Despite The Fed's best efforts to crush the business cycle, the crucial credit-cycle has reared its ugly head as releveraging firms (gotta fund those buybacks) and deflationary pressures (liabilities fixed, assets tumble) have led to a soaring market cost of capital and surge in downgrades. In fact, in the latest quarter, the ratio of upgrades-to-downgrades is its weakest since the peak of the financial crisis in 2009. “We’re seeing more widespread weakness across more industry sectors in the U.S... It’s become broader than just the commodity story.”
Just when you thought the M&A boom is over after a surge in bond yields that Goldman has repeatedly dubbed as "recessionary", and which will make the debt cost of any funding so high that there is barely any room for execution error, moments ago as had been extensively leaked previously, private Dell announced it would acquire tech giant EMC in a deal valued roughly $67 billion, while maintaining VMWare as a publicly-traded corporation. Good luck with raising the tens of billions in debt the deal will require: our best wish to Barclays, BofA, Citi, Credit Suisse, Deutsche Bank, Goldman Sachs, JPMorgan, RBC who will all be underwriting the required debt financing to Dell.
Biggest Weekly Stock Rally Since 2012 Continues Driven By Tumbling Dollar, Dovish Fed; Commodities SurgeSubmitted by Tyler Durden on 10/09/2015 05:53 -0500
The global risk on mood (which is really anything but, and is merely an unprecedented short covering squeeze as we will report momentarily) launched by an abysmal jobs report one week ago and "validated" yesterday by the surprisingly dovish FOMC minutes, which said nothing new but merely confirmed what most knew, namely that a rate hike is almost certain to not occur until mid-2016 if ever, and accelerated by a Fed-driven collapse in the dollar which overnight has led to a historic 3.4% move in the Indonesian Rupiah the most since 2008, has pushed global stocks even higher in their biggest weekly rally since 2012, despite the start of an earnings season where virtually every single company reporting so far has stumbled on earnings reports that were far worse than even gloomy consensus had expected.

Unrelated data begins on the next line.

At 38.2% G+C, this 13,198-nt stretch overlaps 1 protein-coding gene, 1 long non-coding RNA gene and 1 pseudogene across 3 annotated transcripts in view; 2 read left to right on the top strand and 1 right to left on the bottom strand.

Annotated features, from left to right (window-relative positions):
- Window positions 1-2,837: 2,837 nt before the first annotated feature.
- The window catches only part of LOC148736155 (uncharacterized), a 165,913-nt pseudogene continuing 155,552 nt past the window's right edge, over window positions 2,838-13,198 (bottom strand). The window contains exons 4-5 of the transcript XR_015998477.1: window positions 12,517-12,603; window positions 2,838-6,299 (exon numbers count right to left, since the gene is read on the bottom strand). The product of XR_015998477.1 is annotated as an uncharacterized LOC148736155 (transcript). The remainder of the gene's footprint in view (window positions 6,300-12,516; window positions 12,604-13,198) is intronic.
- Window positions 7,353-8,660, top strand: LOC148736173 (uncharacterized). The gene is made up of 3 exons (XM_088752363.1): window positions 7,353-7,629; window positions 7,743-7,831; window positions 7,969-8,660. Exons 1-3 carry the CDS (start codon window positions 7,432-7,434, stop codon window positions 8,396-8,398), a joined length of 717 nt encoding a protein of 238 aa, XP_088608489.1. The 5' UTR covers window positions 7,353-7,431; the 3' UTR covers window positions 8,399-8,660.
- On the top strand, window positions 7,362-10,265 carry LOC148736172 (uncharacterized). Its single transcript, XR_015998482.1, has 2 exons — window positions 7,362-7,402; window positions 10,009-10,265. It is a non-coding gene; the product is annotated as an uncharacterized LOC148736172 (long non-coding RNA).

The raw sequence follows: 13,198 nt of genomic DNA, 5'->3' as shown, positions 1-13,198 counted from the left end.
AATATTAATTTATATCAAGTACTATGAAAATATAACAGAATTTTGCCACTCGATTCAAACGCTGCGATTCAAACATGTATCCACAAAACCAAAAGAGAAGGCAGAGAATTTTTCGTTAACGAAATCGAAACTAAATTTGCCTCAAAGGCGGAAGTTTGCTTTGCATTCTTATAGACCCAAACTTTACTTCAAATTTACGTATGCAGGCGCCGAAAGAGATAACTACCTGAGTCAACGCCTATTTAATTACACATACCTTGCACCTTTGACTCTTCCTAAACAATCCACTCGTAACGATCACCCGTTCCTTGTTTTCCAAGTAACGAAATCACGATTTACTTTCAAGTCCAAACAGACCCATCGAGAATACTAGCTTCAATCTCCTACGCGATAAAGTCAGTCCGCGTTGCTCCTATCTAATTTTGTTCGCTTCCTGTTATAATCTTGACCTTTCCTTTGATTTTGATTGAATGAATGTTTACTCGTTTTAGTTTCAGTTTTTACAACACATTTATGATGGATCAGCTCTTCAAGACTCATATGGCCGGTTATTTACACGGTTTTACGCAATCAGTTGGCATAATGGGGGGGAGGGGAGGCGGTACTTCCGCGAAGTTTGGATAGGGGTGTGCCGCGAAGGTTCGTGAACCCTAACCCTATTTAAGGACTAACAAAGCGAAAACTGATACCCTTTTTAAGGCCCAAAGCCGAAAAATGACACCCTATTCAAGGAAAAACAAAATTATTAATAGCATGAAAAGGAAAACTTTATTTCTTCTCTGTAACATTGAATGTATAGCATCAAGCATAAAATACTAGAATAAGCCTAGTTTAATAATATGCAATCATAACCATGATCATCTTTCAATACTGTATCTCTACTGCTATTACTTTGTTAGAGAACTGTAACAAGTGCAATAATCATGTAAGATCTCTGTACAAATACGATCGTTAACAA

News That Matters
Deutsche Bank warned it expects to record a third-quarter loss of $7 billion, tied to a huge write-down in its corporate-banking-and-securities segment. The bank said the charges are driven by the impact of expected higher regulatory capital requirements and its disposal of Postbank. It also said it will consider reducing or eliminating its common dividend for fiscal 2015.
DEUTSCHE BANK SEES 3Q NET LOSS EUR 6.2 BLN
DEUTSCHE BANK TO RECOMMEND DIVIDEND CUT OR POSSIBLE ELIMINATION
And now the real shocker: there is over US$100bn in gross financial exposure to Glencore. From BofA: "We estimate the financial system's exposure to Glencore at over US$100bn, and believe a significant majority is unsecured. The group's strong reputation meant that the buildup of these exposures went largely without comment. However, the recent widening in GLEN debt spreads indicates the exposure is now coming into investor focus."